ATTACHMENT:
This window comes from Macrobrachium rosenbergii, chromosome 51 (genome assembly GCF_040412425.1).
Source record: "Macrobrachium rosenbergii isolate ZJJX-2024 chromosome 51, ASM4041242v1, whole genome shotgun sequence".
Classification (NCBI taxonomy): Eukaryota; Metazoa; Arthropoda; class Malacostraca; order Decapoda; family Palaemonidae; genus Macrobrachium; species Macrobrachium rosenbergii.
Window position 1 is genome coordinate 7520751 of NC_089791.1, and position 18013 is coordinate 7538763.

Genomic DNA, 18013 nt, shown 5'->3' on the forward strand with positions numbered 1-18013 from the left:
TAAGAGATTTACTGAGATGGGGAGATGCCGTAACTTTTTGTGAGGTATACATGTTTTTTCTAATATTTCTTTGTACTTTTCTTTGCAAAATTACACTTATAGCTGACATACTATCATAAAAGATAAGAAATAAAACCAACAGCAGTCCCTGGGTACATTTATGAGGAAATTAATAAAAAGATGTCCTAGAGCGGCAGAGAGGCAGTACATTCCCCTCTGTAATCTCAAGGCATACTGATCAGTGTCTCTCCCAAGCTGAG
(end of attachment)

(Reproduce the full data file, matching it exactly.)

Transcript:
This window comes from Macrobrachium rosenbergii, chromosome 51 (genome assembly GCF_040412425.1).
Source record: "Macrobrachium rosenbergii isolate ZJJX-2024 chromosome 51, ASM4041242v1, whole genome shotgun sequence".
Classification (NCBI taxonomy): Eukaryota; Metazoa; Arthropoda; class Malacostraca; order Decapoda; family Palaemonidae; genus Macrobrachium; species Macrobrachium rosenbergii.
Window position 1 is genome coordinate 7520751 of NC_089791.1, and position 18013 is coordinate 7538763.

Genomic DNA, 18013 nt, shown 5'->3' on the forward strand with positions numbered 1-18013 from the left:
TAAGAGATTTACTGAGATGGGGAGATGCCGTAACTTTTTGTGAGGTATACATGTTTTTTCTAATATTTCTTTGTACTTTTCTTTGCAAAATTACACTTATAGCTGACATACTATCATAAAAGATAAGAAATAAAACCAACAGCAGTCCCTGGGTACATTTATGAGGAAATTAATAAAAAGATGTCCTAGAGCGGCAGAGAGGCAGTACATTCCCCTCTGTAATCTCAAGGCATACTGATCAGTGTCTCTCCCAAGCTGAG